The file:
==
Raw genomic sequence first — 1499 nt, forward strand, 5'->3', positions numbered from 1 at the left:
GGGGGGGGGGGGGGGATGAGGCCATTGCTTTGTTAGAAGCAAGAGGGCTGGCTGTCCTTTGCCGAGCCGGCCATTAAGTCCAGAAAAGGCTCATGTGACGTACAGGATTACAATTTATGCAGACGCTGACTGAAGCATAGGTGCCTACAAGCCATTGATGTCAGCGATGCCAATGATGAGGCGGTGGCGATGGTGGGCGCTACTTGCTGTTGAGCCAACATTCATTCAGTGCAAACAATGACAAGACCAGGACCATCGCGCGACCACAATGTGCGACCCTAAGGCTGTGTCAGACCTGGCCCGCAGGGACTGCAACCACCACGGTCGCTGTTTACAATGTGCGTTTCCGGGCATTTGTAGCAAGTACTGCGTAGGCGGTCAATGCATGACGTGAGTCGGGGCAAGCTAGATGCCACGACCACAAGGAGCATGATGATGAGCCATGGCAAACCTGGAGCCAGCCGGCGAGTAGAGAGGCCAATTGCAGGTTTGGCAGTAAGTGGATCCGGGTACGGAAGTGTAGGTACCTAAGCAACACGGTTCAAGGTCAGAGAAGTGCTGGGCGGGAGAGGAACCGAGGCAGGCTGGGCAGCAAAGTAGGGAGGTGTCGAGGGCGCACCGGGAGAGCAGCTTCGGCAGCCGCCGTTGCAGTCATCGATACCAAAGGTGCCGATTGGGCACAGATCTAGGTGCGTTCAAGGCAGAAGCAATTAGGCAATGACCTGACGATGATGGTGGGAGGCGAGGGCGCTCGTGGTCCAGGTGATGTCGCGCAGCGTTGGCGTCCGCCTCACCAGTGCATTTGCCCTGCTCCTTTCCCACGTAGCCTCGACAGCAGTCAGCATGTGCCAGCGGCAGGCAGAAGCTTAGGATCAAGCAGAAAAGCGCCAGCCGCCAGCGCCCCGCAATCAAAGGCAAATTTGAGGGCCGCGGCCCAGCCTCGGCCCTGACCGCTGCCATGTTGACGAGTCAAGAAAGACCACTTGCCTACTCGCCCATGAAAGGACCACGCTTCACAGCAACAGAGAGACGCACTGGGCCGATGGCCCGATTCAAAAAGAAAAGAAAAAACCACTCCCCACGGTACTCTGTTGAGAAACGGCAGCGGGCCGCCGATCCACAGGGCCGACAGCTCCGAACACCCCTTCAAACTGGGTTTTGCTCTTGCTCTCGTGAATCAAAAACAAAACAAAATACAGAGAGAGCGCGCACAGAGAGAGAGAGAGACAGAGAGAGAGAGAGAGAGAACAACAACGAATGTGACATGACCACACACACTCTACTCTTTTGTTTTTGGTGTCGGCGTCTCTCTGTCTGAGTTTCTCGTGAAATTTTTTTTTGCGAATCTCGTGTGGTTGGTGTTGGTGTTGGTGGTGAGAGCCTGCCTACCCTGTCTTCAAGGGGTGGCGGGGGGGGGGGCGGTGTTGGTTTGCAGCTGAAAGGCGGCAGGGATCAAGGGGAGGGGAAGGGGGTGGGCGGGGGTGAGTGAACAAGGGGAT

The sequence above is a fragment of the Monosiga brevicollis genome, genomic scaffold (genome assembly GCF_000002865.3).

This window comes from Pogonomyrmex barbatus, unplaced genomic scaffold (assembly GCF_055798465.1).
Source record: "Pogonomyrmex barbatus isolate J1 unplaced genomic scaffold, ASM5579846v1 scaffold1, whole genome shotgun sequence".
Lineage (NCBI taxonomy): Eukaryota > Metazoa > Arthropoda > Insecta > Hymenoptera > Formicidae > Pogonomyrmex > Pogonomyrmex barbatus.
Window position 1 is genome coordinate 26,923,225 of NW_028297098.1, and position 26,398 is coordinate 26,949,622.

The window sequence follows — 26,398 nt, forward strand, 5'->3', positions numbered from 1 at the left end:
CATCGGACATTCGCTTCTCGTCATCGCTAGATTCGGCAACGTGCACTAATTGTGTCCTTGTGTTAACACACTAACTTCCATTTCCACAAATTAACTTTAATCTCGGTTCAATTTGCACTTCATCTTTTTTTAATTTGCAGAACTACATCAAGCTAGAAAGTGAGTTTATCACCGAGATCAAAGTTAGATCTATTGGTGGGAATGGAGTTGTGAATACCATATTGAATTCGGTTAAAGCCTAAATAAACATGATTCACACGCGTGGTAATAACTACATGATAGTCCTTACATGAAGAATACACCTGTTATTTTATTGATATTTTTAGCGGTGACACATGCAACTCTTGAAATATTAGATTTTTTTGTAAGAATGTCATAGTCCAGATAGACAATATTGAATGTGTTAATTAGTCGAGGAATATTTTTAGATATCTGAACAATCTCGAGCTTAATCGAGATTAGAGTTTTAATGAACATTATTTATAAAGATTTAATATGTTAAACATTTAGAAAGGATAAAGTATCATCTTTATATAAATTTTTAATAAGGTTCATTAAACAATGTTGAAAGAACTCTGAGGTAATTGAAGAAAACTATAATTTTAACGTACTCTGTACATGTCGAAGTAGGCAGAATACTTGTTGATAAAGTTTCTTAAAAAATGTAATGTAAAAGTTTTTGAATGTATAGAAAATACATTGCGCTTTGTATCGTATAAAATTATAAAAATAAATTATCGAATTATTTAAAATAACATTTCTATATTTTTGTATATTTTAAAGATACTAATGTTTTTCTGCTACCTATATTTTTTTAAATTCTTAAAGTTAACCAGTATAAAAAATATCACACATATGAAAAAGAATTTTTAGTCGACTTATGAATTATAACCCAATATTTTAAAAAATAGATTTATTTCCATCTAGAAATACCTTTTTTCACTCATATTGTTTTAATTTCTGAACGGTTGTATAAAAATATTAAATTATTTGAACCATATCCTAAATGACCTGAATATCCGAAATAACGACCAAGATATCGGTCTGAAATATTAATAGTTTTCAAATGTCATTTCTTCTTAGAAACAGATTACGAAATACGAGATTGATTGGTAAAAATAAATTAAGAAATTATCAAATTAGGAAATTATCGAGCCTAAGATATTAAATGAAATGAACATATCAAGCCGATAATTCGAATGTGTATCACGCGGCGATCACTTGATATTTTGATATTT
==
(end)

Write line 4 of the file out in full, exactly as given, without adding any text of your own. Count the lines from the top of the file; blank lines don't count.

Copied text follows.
This window comes from Pogonomyrmex barbatus, unplaced genomic scaffold (assembly GCF_055798465.1).